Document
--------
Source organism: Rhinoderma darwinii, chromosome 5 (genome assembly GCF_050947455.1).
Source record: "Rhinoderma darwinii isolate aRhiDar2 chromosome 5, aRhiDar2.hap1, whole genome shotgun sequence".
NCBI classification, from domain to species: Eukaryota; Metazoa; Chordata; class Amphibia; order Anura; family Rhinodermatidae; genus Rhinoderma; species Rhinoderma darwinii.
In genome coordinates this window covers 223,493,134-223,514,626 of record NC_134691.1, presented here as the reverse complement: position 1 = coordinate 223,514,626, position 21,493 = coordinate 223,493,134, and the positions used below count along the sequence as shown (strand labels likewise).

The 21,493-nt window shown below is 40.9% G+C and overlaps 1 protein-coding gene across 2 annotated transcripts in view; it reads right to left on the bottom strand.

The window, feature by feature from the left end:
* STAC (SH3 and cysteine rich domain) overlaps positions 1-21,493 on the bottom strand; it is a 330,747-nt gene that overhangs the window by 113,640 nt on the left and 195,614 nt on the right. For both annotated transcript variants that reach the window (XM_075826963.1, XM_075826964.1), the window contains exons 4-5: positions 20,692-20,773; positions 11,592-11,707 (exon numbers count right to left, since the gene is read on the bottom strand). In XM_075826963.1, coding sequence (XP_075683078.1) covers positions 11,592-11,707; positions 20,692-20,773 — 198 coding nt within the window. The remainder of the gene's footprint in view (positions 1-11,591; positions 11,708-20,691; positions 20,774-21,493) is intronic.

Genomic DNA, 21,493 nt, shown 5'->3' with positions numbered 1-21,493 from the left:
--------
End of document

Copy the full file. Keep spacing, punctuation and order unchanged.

Source organism: Rhinoderma darwinii, chromosome 5 (genome assembly GCF_050947455.1).
Source record: "Rhinoderma darwinii isolate aRhiDar2 chromosome 5, aRhiDar2.hap1, whole genome shotgun sequence".
NCBI classification, from domain to species: Eukaryota; Metazoa; Chordata; class Amphibia; order Anura; family Rhinodermatidae; genus Rhinoderma; species Rhinoderma darwinii.
In genome coordinates this window covers 223,493,134-223,514,626 of record NC_134691.1, presented here as the reverse complement: position 1 = coordinate 223,514,626, position 21,493 = coordinate 223,493,134, and the positions used below count along the sequence as shown (strand labels likewise).

The 21,493-nt window shown below is 40.9% G+C and overlaps 1 protein-coding gene across 2 annotated transcripts in view; it reads right to left on the bottom strand.

The window, feature by feature from the left end:
* STAC (SH3 and cysteine rich domain) overlaps positions 1-21,493 on the bottom strand; it is a 330,747-nt gene that overhangs the window by 113,640 nt on the left and 195,614 nt on the right. For both annotated transcript variants that reach the window (XM_075826963.1, XM_075826964.1), the window contains exons 4-5: positions 20,692-20,773; positions 11,592-11,707 (exon numbers count right to left, since the gene is read on the bottom strand). In XM_075826963.1, coding sequence (XP_075683078.1) covers positions 11,592-11,707; positions 20,692-20,773 — 198 coding nt within the window. The remainder of the gene's footprint in view (positions 1-11,591; positions 11,708-20,691; positions 20,774-21,493) is intronic.

Genomic DNA, 21,493 nt, shown 5'->3' with positions numbered 1-21,493 from the left: